Java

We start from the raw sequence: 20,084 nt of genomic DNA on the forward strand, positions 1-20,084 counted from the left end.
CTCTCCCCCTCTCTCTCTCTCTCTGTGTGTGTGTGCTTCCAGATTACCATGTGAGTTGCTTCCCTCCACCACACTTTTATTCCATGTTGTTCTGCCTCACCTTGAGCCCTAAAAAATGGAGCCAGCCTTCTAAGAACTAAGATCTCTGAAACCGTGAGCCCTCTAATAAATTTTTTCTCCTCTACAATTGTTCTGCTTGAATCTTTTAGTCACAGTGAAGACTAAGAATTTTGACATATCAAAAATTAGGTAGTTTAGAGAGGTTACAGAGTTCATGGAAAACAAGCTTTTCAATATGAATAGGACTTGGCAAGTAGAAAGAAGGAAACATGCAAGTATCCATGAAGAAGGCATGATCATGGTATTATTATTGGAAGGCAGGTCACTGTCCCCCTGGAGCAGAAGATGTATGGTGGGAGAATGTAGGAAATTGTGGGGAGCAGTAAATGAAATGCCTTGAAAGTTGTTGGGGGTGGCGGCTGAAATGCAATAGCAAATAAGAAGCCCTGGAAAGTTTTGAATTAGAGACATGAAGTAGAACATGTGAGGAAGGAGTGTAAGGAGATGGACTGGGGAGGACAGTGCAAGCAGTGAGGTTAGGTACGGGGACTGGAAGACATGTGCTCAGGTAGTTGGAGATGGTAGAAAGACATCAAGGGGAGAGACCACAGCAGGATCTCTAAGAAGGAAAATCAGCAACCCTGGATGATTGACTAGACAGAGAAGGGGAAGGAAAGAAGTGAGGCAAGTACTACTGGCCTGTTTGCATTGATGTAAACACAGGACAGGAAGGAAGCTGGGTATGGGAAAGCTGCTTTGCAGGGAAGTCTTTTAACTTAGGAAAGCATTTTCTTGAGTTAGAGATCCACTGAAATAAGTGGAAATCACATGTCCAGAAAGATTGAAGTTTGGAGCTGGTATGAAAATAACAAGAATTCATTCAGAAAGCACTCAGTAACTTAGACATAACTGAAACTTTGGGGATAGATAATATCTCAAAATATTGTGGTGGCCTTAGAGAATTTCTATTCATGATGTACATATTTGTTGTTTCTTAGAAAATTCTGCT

Scala for Java programmers